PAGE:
Hello from Mt. Koya! We have been all over Japan in the past couple of days traveling by bus and train. We just came from Sendai, which is a city on the eastern coast that was badly destroyed in the 3/11 earthquake and tsunami in 2011. In contrast to the temples we visited on the first days that were religion based, Sendai is the first commemoration site we went to.
We took a bus to the coastal outskirts of the city of Sendai. When we first arrived on the city perimeters, the magnitude of destruction caused by the tsunami could be seen all around us. There were only 2-3 buildings that are still left standing and all the rest were destroyed. We could even see the only remains of a house of tiles from a bathroom floor of a house. It's hard to believe this used to be a thriving town on the Japanese coast five years ago; but now, all that's left are the painful reminders of what happened to this city.
A few days earlier, we had dinner with some students and professors from the local university. Orion, a professor at the university, told us about his experience with the earthquake. He said that the buildings and the ground shook violently for several minutes. Japanese citizens are used to frequent earthquakes, but Orion knew that this one was different when the windows started to break and shatter. Debris was falling in the streets and inside buildings so no one was safe anywhere they went.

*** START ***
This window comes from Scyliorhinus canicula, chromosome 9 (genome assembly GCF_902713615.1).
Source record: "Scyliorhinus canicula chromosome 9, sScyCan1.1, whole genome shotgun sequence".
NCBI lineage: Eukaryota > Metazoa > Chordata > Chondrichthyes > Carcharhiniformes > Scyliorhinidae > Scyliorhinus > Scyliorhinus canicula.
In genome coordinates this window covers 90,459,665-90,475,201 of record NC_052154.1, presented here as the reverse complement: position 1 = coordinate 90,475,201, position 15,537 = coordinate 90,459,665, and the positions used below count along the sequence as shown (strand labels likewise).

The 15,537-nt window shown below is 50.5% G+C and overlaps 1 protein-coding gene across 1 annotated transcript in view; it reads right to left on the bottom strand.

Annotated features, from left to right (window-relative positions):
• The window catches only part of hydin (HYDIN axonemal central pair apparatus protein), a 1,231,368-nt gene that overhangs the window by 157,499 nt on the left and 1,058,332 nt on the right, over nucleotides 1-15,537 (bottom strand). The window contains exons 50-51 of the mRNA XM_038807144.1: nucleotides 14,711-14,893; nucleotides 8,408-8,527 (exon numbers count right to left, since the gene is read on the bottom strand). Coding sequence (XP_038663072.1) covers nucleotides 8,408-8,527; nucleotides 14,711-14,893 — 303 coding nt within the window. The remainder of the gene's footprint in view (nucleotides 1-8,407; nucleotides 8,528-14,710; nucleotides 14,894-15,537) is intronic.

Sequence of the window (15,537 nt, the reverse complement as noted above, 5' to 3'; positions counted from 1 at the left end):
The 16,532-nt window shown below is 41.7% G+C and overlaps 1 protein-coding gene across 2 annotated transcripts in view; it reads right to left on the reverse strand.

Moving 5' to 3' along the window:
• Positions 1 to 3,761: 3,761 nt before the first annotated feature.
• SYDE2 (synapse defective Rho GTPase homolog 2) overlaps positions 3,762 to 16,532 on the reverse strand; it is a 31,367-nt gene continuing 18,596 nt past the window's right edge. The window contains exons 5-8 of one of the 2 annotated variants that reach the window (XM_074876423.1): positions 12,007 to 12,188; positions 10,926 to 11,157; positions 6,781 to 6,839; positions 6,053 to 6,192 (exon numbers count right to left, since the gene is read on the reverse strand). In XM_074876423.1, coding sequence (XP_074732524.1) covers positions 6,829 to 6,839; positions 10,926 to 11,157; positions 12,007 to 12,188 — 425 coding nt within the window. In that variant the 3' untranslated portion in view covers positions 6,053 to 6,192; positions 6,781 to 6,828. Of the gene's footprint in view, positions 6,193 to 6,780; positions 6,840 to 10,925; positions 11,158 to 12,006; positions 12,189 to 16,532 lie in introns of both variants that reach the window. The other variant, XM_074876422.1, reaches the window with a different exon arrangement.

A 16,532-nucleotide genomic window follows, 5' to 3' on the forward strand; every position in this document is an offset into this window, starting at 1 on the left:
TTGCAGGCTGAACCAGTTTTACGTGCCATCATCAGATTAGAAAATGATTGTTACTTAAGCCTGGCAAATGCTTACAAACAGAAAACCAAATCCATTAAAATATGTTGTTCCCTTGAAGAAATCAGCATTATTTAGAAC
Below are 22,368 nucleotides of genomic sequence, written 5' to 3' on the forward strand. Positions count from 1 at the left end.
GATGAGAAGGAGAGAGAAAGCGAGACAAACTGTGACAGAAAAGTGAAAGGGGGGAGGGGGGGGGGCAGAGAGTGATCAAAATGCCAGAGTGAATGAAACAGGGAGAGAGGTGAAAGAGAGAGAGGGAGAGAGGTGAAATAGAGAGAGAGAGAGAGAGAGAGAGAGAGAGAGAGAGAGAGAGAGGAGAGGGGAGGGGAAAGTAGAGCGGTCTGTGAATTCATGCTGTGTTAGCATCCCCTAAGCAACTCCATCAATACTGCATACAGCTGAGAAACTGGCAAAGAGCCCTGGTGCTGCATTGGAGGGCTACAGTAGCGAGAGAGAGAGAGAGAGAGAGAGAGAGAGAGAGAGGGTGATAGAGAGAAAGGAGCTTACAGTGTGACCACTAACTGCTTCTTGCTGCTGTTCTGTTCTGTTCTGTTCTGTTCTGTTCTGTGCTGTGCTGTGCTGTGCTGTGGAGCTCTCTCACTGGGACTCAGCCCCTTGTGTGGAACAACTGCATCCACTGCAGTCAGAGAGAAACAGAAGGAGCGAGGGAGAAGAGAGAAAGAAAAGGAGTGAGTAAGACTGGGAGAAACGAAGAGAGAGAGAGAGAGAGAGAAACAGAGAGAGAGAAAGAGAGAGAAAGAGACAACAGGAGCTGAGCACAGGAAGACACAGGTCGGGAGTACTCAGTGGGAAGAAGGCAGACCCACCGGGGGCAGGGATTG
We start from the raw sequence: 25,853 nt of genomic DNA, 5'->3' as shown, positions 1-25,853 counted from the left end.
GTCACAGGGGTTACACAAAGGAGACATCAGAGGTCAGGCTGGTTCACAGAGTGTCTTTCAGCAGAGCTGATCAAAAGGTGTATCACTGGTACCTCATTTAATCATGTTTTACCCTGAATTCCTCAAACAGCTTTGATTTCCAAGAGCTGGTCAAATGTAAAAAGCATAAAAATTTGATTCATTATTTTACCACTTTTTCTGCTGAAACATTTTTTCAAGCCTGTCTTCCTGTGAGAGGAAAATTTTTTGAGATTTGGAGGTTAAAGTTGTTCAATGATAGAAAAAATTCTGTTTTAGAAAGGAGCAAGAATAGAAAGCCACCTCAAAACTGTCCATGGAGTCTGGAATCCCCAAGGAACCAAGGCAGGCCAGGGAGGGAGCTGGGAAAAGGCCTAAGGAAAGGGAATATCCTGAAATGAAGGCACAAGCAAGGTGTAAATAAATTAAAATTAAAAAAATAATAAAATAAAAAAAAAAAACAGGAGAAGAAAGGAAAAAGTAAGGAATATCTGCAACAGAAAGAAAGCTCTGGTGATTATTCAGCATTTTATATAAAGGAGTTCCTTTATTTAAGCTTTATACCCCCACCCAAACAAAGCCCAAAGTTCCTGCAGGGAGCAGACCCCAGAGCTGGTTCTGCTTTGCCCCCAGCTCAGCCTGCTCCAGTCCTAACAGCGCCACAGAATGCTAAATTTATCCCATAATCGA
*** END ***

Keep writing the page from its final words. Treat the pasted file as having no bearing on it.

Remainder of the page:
The impact of the tsunami is still very present today. It hit almost five years ago but construction crews are still there cleaning up the mess. Over 23,000 people were killed or injured and many had to find new homes. However, this number of casualties could have been much higher if it wasn't for Japan's incredible emergency warning system to save people's lives.
After seeing a disaster site for the first time in person, it gave me an awareness of the tragedies that I would only hear about in the news. We should remember and reflect on the past and use the newfound wisdom to build a better future.